The Commission produced no evidence that al Qaeda had such a maximalist programme. Michael Scheuer vigorously disputes this view, drawing a distinction between ‘the things a Muslim would find offensive’, and things which a Muslim might regard as an attack on Islam or on Muslims. ‘Part of bin Laden’s genius is that he recognized early on the difference between those issues Muslims find offensive about America and the West, and those they find intolerable and life threatening.’ (Imperial Hubris, p. 10)


Jason Burke, Chief Reporter for the London Observer, points out in his book Al-Qaeda, ‘While bin Laden’s discourse may be based on an interpretation of Islamic history, his power is derived from playing on the current social, economic and political problems of the Muslim world.’ (Al-Qaeda, Penguin, 2004, p. 25)


In the case of the Soviet invasion of Afghanistan, bin Laden and other non-Afghan Muslims ‘went there to fight the Red Army not because the Soviets were atheists and communists’ but because of their brutal invasion. (Imperial Hubris, p. 10) After the invasion was reversed, the mujahideen did not continue armed action against the atheist and anti-Islamic Soviet Union. When the grievance ended, so did the mujahideen war.


Scheuer, as already pointed out, argues that Osama bin Laden has ‘clear, focused, [and] limited’ foreign policy goals. The goal is not the establishment of an Islamic fundamentalist state in the US, whatever the 9/11 Commission asserts, but deep change in US foreign policy.


After 11 September, bin Laden said, ‘Just as they are killing us, we have to kill them so there will be a balance of terror... We will do as they do. If they kill our women and innocent people, we will kill their women and innocent people until they stop.’ (Cited in Through Our Enemies’ Eyes, p. 247, emphasis added)


Intervening in the closing days of the 2004 presidential election, bin Laden told the American people, ‘Your security does not lie in the hands of Kerry, Bush, or al-Qaeda. Your security is in your own hands. Each and every state that does not tamper with our security will have automatically assured its own security.’ (BBC translation)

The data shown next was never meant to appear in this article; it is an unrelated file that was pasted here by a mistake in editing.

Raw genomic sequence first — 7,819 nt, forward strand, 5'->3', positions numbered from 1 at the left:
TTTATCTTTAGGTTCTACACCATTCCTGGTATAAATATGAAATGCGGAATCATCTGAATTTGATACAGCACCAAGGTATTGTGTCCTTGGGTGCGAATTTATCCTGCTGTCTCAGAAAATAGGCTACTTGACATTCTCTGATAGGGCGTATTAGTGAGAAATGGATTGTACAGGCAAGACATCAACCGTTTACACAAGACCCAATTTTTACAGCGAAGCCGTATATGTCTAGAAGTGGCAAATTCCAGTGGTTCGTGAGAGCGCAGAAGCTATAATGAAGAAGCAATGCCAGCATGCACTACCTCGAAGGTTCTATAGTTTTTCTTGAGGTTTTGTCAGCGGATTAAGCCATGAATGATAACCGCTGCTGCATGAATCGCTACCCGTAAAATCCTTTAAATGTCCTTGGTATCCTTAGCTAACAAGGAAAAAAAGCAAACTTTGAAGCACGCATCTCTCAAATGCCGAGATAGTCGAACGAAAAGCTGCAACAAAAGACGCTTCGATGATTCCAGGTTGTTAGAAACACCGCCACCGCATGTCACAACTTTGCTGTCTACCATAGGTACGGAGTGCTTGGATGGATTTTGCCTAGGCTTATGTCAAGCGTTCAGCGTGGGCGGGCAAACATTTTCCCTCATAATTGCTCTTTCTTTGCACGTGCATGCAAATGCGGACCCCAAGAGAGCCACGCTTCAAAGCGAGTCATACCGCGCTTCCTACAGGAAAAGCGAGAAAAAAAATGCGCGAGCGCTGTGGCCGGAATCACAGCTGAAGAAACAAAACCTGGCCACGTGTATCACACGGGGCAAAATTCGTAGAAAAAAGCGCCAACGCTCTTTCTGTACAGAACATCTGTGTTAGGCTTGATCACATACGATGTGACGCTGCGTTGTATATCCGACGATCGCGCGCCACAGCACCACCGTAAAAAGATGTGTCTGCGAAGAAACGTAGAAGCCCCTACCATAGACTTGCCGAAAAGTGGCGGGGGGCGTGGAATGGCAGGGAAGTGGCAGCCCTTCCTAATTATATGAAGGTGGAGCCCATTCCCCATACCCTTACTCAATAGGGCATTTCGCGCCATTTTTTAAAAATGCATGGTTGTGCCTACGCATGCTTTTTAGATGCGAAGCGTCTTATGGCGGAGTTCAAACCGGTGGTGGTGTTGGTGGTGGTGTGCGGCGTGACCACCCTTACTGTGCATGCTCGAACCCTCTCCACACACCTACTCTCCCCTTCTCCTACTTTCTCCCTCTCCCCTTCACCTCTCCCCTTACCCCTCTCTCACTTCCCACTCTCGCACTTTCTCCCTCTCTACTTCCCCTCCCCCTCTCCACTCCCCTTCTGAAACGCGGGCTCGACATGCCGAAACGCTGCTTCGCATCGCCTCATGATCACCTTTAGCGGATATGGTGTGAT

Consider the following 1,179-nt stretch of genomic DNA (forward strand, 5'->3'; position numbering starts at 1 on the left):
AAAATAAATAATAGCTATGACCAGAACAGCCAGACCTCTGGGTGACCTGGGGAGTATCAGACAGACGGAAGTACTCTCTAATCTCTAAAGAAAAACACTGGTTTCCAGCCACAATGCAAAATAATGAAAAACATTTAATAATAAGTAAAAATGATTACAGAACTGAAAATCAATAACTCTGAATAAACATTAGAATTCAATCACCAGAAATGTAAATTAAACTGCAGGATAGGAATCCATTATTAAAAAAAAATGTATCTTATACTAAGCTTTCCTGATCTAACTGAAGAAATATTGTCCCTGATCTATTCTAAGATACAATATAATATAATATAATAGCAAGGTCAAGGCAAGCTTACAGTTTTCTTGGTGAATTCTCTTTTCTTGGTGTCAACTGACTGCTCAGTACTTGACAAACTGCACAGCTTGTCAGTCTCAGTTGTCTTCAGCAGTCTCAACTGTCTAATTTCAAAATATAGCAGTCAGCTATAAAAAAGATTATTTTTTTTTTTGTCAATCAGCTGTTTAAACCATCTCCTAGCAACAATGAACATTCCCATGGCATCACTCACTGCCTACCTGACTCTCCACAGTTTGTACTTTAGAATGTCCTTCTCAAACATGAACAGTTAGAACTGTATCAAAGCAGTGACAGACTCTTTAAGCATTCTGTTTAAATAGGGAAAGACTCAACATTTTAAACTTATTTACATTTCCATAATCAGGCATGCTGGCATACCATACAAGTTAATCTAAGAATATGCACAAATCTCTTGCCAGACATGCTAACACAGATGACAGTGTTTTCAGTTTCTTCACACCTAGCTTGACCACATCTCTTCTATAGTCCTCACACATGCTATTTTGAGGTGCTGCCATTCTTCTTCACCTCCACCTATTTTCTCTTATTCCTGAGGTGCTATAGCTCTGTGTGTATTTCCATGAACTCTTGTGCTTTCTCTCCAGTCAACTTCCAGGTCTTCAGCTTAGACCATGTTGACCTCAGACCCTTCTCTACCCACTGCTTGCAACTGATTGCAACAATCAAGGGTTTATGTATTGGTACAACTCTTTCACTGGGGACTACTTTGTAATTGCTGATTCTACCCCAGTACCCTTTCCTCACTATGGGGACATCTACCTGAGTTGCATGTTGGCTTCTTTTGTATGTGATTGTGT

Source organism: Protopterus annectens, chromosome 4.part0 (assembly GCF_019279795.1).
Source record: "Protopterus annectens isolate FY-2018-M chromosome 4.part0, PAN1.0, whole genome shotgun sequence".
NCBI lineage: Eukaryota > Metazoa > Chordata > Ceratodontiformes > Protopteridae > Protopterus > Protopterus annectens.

This statement was translated by CNN as, ‘Any nation that does not attack us will not be attacked.’ ‘Us’ is meant to refer to the community of Muslim nations and populations, and ‘attack’ has a broad meaning, as former CIA official Michael Scheuer explains.


Writing before the invasion of Iraq, Scheuer commented: ‘How will [al Qaeda] recognise victory? Easy, by forcing drastic changes in U.S. foreign policy... when U.S. and British forces evacuate Saudi Arabia and the rest of the Arabian peninsula; when the United States has terminated all aid to Israel; and when the U.S. and UN embargoes on Iraq are lifted.’ (These achievements, bin Laden believes, ‘will lead inevitably to destruction of Israel and what bin Laden has called the regimes of “hypocrites” in Saudi Arabia, Egypt, Jordan, and elsewhere.’) (Through Our Enemies’ Eyes, p. 256)


To these goals, one might add the ending of the US-UK occupation of Iraq and presence in Afghanistan.


Underlying these demands are legitimate grievances against the West: Western support for Israeli oppression of the Palestinians; the invasion of Iraq and Afghanistan; the brutal sanctions imposed on Iraq (now lifted); and US-UK support for dictatorial regimes in the Middle East. These are immoral policies which should be reversed because they are wrong. So is the policy of ignoring—or supporting—oppression in Chechnya and elsewhere.
It so happens that reversing these immoral policies would drain most if not all of the hatred which fuels al Qaeda. This is how we can stop bin Laden. War, retaliation and violence simply adds to his appeal.


The governments of Britain and the United States can pursue the path of punishment and preventive violence, or they can seek to bring this wave of terrorism to an end. Bringing al Qaeda-style terrorism to an end means, above all, reducing the motivation that exists to carry out terrorism. This does not mean ‘negotiating with terrorists’ or ‘capitulating to their demands’, but seeking justice and human rights for all, including the peoples of Palestine and Iraq.


The answer to terrorism is justice, not more terrorism. London and Washington must also stop practising the terrorism of the powerful—invasion, occupation, and indirect terrorism via oppressive states. We should recognise that in much of the world the U.S. is regarded as a leading terrorist state, and with good reason.’ Noam Chomsky (Chomsky, 9/11, Seven Stories, 2001, p. 23)